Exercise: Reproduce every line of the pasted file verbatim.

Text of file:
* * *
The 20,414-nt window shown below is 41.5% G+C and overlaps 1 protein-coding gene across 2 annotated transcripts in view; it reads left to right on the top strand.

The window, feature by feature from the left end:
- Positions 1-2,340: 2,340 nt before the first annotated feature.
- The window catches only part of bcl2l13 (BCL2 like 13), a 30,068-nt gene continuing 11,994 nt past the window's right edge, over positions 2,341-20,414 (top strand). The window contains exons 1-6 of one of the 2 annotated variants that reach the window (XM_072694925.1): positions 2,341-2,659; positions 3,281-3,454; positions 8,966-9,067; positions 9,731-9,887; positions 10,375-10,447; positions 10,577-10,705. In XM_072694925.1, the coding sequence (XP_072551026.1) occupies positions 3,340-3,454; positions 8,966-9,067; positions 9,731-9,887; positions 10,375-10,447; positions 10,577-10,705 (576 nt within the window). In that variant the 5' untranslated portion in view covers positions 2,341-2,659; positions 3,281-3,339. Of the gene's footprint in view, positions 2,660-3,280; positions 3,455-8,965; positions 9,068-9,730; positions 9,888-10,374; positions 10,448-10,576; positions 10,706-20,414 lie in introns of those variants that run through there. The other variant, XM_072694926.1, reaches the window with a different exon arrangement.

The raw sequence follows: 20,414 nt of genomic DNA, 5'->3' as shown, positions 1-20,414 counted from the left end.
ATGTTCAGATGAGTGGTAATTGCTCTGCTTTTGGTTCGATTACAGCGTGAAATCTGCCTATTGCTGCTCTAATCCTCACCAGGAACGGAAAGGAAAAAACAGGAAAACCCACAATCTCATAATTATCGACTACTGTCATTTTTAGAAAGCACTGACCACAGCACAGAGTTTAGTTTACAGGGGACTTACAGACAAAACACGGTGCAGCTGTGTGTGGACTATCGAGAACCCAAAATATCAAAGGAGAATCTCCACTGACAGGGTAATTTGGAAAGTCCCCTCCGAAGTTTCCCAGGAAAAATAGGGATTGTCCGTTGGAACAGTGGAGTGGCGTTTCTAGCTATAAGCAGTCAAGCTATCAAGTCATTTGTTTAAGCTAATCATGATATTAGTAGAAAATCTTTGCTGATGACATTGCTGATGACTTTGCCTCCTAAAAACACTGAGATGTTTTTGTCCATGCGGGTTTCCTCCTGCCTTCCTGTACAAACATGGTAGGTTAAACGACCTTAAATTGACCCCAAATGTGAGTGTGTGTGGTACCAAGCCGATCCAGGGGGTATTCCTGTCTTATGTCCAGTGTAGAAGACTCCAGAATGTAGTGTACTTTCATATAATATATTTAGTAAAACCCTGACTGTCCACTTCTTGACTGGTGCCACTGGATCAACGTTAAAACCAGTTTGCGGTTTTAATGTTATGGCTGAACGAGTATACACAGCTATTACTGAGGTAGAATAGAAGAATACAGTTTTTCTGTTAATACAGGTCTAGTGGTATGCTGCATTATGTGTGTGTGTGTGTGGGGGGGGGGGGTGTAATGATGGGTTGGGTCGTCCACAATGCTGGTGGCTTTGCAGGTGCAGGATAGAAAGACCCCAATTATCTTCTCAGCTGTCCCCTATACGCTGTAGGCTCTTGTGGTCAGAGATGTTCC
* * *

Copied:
The 20,414-nt window shown below is 41.5% G+C and overlaps 1 protein-coding gene across 2 annotated transcripts in view; it reads left to right on the top strand.

The window, feature by feature from the left end:
- Positions 1-2,340: 2,340 nt before the first annotated feature.
- The window catches only part of bcl2l13 (BCL2 like 13), a 30,068-nt gene continuing 11,994 nt past the window's right edge, over positions 2,341-20,414 (top strand). The window contains exons 1-6 of one of the 2 annotated variants that reach the window (XM_072694925.1): positions 2,341-2,659; positions 3,281-3,454; positions 8,966-9,067; positions 9,731-9,887; positions 10,375-10,447; positions 10,577-10,705. In XM_072694925.1, the coding sequence (XP_072551026.1) occupies positions 3,340-3,454; positions 8,966-9,067; positions 9,731-9,887; positions 10,375-10,447; positions 10,577-10,705 (576 nt within the window). In that variant the 5' untranslated portion in view covers positions 2,341-2,659; positions 3,281-3,339. Of the gene's footprint in view, positions 2,660-3,280; positions 3,455-8,965; positions 9,068-9,730; positions 9,888-10,374; positions 10,448-10,576; positions 10,706-20,414 lie in introns of those variants that run through there. The other variant, XM_072694926.1, reaches the window with a different exon arrangement.

The raw sequence follows: 20,414 nt of genomic DNA, 5'->3' as shown, positions 1-20,414 counted from the left end.
ATGTTCAGATGAGTGGTAATTGCTCTGCTTTTGGTTCGATTACAGCGTGAAATCTGCCTATTGCTGCTCTAATCCTCACCAGGAACGGAAAGGAAAAAACAGGAAAACCCACAATCTCATAATTATCGACTACTGTCATTTTTAGAAAGCACTGACCACAGCACAGAGTTTAGTTTACAGGGGACTTACAGACAAAACACGGTGCAGCTGTGTGTGGACTATCGAGAACCCAAAATATCAAAGGAGAATCTCCACTGACAGGGTAATTTGGAAAGTCCCCTCCGAAGTTTCCCAGGAAAAATAGGGATTGTCCGTTGGAACAGTGGAGTGGCGTTTCTAGCTATAAGCAGTCAAGCTATCAAGTCATTTGTTTAAGCTAATCATGATATTAGTAGAAAATCTTTGCTGATGACATTGCTGATGACTTTGCCTCCTAAAAACACTGAGATGTTTTTGTCCATGCGGGTTTCCTCCTGCCTTCCTGTACAAACATGGTAGGTTAAACGACCTTAAATTGACCCCAAATGTGAGTGTGTGTGGTACCAAGCCGATCCAGGGGGTATTCCTGTCTTATGTCCAGTGTAGAAGACTCCAGAATGTAGTGTACTTTCATATAATATATTTAGTAAAACCCTGACTGTCCACTTCTTGACTGGTGCCACTGGATCAACGTTAAAACCAGTTTGCGGTTTTAATGTTATGGCTGAACGAGTATACACAGCTATTACTGAGGTAGAATAGAAGAATACAGTTTTTCTGTTAATACAGGTCTAGTGGTATGCTGCATTATGTGTGTGTGTGTGTGGGGGGGGGGGGTGTAATGATGGGTTGGGTCGTCCACAATGCTGGTGGCTTTGCAGGTGCAGGATAGAAAGACCCCAATTATCTTCTCAGCTGTCCCCTATACGCTGTAGGCTCTTGTGGTCAGAGATGTTCC